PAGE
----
- Heroes and Villains kill a lot as it's the standard approach to problem solving. Heck, they kill mooks just to send messages to each other, setting up the big dramatic showdown where one or the other will die. This is a very modern approach but it can be a pain for the DM as your villains may only be good for a single arc or one part of a campaign, and then they die.
Most of this is "whatever you feel like playing" but it's important to let your players know what you're thinking ahead of time. Also, find out what their "super" references are - are they coming at this from watching the live action movies of the last decade? Are they reading a bunch of golden age Superman PDF's? Have they been watching the Avengers cartoon? Adam West Batman? Reading DC's New 52? The Authority? Getting a read on the frame of reference makes a difference, and being able to say something like "I see it being like the Avengers cartoon" is very handy to set expectations - heck a lot of this stuff is on Netflix so give them some video homework and say "you're going to be the West Coast version of these guys" or pick up a copy of some recent comic book arc that you think is good and let your players flip through it. People know what a typical fantasy RPG is, but they may not know what a "typical" superhero game involves - so just focus and tell them what *your* game involves.
|Iron Mom would prefer a Silver Age approach, thank you!|
Differences from a Typical D&D Game
- Characters: You can run with fewer players than D&D. I usually prefer to have at least two but I have run with one and I know other people do too. The characters tend to be more capable and more resilient and the game is usually less deadly than your typical D&D game.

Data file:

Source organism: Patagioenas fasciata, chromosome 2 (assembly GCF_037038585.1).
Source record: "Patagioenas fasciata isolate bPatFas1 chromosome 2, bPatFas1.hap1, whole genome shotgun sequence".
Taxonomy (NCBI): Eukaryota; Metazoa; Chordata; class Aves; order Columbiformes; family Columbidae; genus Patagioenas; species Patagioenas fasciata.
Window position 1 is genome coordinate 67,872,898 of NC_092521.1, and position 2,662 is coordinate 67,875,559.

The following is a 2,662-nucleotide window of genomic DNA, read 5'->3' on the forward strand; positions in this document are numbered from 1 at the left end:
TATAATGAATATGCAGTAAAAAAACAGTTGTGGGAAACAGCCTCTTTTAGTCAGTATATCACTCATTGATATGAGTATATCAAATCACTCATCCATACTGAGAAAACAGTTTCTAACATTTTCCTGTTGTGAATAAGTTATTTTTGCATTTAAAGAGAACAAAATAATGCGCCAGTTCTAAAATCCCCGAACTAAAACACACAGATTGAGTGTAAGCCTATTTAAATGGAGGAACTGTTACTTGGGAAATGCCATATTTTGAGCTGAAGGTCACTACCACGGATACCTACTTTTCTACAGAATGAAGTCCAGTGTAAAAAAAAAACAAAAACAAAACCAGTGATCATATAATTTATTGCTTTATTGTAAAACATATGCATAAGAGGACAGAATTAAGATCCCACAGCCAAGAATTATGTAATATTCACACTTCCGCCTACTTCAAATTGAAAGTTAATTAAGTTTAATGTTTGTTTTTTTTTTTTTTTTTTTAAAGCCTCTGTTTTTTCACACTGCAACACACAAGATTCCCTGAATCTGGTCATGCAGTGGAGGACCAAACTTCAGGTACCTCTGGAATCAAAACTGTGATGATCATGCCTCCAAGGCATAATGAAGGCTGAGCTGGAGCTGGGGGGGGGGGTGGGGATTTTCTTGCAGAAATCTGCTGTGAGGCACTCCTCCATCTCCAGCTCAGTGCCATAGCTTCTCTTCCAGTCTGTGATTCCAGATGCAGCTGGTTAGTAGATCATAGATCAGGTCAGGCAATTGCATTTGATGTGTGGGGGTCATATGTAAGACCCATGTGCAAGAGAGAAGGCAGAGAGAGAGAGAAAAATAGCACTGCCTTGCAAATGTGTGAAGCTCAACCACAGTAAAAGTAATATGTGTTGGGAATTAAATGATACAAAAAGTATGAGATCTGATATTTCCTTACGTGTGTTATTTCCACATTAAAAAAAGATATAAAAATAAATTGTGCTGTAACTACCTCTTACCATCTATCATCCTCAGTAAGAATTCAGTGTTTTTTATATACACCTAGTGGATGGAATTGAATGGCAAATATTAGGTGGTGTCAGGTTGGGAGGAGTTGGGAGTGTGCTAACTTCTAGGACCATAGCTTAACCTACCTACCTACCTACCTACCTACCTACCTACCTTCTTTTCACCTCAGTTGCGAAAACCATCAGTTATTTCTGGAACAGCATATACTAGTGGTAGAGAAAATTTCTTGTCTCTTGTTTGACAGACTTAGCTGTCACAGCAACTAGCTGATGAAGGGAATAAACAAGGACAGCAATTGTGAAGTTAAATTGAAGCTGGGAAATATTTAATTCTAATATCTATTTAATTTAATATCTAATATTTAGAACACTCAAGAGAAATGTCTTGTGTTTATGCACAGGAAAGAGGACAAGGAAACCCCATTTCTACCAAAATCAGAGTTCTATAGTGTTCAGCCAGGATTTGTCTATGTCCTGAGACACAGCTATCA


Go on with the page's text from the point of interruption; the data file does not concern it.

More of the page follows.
- Multiple PC's: Multiple characters per player in a campaign has worked fine for me but multiple characters in a session usually is a bad idea. Tell your players to focus on one character this time and they can play the other one next time. If you want to experiment, split the action and let the players run multiple characters, as long as they are in multiple locations. Comics do this at times and Star Trek does it a ton - there's a problem on the ground AND there's a problem on the ship in orbit and we switch back and forth until we resolve both! Multiple characters is also handy for another scenario: character A is doing his thing but then he gets captured - enter character B who will now be trying to track down character A.
- Scope: A D&D type game usually starts pretty small and slowly expands, perhaps eventually traveling to other planes. One published "early-career" M&M adventure starts with the destruction of reality and missions to parallel dimensions to try and fix it! The scope can be very different and no one should get bored. You may discover that one of your players dislikes some aspect of your adventure - for example I have one that hates time travel. Whether it's an RPG or an episode of Star Trek, he really doesn't like it. I've tried (when it comes up) to make it a personality trait for his characters as well. The goal is to have some fun with it in-game - think Bones and transporters or B.A. and air travel.